I thought this was a particularly good piece and there are several other pieces and websites noted that some could find helpful While Marketo is really focused on the larger side of the medium sized business on up to the Fortune 1000 business, the concepts described are solid and with some adjustment for execution, applicable to the smaller SMB business. This piece was originally posted 14 June 08 and things have definitely become much worse since then. Michael G. Wachholz
I thought this was a particularly good piece and there are several other pieces and websites noted that some could find helpful While Marketo is really focused on the larger side of the medium sized business on up to the Fortune 1000 business, the concepts described are solid and with some adjustment for execution, applicable to the smaller SMB business.
This piece was originally posted 14 June 08 and things have definitely become much worse since then.
Michael G. Wachholz
Should B2B marketers change their strategies during a recession? Does a recession always mean marketers have to work even harder to find ways to do more with less? Can a recession create opportunity for smart marketers to grow and thrive? These are some of the topics I recently explored on a panel at the SMX Advanced conference in Seattle.
Are we in a recession?
First off, let me explain I do not think we’re in a recession in the US — yet. A recession requires two quarters of negative growth in GDP, and Q4 last year saw 0.6% growth while preliminary numbers for Q1 this year were 0.9% growth (Bureau of Economic Statistics).
So we may not yet be in a recession, but times are growing increasingly difficult for consumers. The subprime mess is real, exorbitant energy and food costs are cutting into discretionary spending, and the weakening dollar is importing inflation to our economy. According to How I Spent My Stimulus, the $152 billion stimulus package is going primarily to reduce consumer debt or to pay for higher gas and food costs, i.e. it is not going to stimulate incremental spending.
What this means is that we are in the worst possible non-recession. Prior downturns avoided becoming a (global) recession because of the resilient American consumer. This time, it looks like we won’t have that saving grace — meaning things may still get worse before they get better.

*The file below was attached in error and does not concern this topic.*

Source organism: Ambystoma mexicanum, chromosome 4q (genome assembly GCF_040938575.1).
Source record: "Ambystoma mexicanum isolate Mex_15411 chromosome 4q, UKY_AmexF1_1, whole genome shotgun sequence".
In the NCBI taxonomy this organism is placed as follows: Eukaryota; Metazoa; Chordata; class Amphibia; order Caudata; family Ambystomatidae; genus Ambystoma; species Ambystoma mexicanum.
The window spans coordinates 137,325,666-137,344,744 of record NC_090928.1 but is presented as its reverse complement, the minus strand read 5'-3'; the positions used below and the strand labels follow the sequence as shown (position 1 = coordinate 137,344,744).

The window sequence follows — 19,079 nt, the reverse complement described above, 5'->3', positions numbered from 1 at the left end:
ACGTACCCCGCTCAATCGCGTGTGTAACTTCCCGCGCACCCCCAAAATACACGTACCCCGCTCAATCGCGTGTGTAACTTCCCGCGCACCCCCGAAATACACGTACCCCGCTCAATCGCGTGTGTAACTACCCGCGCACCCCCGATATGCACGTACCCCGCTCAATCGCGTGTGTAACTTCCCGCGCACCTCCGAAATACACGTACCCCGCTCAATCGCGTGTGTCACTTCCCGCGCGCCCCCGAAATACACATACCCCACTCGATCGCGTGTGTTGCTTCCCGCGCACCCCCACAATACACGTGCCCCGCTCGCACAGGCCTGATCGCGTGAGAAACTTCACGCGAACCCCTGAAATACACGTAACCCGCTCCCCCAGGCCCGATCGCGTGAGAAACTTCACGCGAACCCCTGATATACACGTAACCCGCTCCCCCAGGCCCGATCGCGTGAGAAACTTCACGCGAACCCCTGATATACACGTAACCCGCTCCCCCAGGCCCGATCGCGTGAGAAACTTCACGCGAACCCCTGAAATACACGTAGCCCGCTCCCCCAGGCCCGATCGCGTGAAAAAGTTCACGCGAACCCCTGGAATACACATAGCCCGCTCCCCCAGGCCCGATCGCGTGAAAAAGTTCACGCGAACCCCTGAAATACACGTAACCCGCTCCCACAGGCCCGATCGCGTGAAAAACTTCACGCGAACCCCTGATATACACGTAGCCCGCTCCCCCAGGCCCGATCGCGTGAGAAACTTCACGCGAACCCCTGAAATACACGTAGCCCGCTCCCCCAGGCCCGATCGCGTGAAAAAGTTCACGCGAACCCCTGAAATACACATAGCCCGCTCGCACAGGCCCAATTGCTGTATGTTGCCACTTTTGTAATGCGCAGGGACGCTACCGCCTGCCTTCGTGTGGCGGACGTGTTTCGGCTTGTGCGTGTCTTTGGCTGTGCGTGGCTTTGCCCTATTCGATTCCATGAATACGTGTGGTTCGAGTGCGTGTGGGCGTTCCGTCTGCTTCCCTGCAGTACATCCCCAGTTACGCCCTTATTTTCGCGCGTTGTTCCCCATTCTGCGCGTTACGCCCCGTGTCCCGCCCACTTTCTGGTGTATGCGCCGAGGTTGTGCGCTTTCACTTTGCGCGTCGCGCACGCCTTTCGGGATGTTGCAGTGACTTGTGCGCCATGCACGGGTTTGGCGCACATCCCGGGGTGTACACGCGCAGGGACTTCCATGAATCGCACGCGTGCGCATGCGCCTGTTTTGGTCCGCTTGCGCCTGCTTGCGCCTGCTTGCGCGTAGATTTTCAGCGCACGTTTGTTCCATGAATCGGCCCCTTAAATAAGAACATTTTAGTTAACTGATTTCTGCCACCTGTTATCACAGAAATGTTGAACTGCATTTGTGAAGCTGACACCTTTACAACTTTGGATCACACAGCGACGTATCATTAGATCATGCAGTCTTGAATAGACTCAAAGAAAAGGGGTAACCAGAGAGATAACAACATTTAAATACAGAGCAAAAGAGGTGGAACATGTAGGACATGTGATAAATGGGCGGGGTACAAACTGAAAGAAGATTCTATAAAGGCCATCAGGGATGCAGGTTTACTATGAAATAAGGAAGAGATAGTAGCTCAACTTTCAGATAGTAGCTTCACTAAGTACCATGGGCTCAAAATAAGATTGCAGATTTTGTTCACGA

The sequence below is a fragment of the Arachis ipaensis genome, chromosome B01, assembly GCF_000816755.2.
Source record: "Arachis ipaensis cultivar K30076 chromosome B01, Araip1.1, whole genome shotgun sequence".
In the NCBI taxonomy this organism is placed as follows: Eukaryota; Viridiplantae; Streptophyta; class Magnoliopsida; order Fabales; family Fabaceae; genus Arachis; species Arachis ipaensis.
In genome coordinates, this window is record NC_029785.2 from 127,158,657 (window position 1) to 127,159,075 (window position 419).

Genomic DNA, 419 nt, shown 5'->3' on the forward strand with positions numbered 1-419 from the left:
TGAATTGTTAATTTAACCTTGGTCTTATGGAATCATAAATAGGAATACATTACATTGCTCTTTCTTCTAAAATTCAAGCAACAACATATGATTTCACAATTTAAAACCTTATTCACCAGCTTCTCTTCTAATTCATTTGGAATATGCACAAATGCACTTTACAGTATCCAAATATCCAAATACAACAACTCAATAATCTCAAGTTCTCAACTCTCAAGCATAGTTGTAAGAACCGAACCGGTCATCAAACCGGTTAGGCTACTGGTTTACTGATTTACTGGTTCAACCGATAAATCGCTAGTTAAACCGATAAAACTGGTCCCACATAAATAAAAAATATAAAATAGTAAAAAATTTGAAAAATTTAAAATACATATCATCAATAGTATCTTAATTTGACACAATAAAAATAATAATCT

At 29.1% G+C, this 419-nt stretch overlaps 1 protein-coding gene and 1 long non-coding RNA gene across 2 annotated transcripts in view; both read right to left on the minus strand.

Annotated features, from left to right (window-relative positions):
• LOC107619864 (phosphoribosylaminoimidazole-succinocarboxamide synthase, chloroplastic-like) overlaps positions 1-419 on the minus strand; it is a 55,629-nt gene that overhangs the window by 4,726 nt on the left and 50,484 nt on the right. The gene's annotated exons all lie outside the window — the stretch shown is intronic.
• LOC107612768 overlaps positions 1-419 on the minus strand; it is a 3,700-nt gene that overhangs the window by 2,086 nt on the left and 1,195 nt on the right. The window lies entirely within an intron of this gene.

What does this mean for B2B marketing and advertising?
Fewer consumers means less demand; less demand means that efforts to stimulate demand (i.e. marketing) are less effective overall. Put simply, when people buy less, advertisers spend less. According to research firm Veronis Suhler Stevenson, US advertising dropped 9% in the 2001 recession while Internet advertising fell a whopping 27%. I should point out that this slowdown applies to business-to-business marketers as well because of second- and higher-order effects, i.e. as consumer spending drops, the businesses that sell to those consumers reduce their spending as well.
However, these overall numbers hide two important facts:
- Branding and other forms of push marketing drop in a slowdown, while direct marketing tends to rise. When budgets are cut, the channels with the least ability to measure marketing ROI are cut especially hard as companies shift spending to more measurable channels. Investment bank Cowen and Company looked at the last six recessions since 1950 and found that spending on direct marketing actually grew during six recessions.
- This time is different for online marketing. In the 2001 recession, online marketing was still unproven and got caught in the downward collapse of the Internet in general. Today, the trend to shift advertising dollars to measurable online channels is proven and won’t disappear anytime soon. So online marketing won’t crater like last time, but it also isn’t immune from a slowdown. In fact, eMarketer recently reduced its 2008 estimate for US online advertising to $25.8 billion. That is a 7% reduction from their prior estimate — showing the impact of the downturn — but it’s important to note that it is still 23% higher than 2007’s total. In other words, the recession may slow down the growth of online marketing, but it’s still growing at a significant pace.
What this means is that a recession will accelerate the decline of interruption-based mass advertising that simply shouts your message to customer. In its place we will see increased growth in measurable and relationship-based strategies such as search marketing, email marketing, lead nurturing, and online communities.
A downturn can also create opportunity for the companies that are more efficient at turning marketing investments into revenue, since there will be less competition overall. In a study of U.S. recessions, McGraw-Hill Research found that business-to-business firms that maintained or increased advertising expenditures during the 1981-1982 recession averaged significantly higher sales growth than those that eliminated or decreased advertising. In fact, by 1985 companies that were aggressive recession advertisers grew their revenue over 2.5X faster than those that reduced their advertising.
Seven strategies for B2B marketing during a slowdown
Given these macro economic trends, how should you allocate your marketing budget — and time? Here is my definitive guide to B2B marketing during a downturn: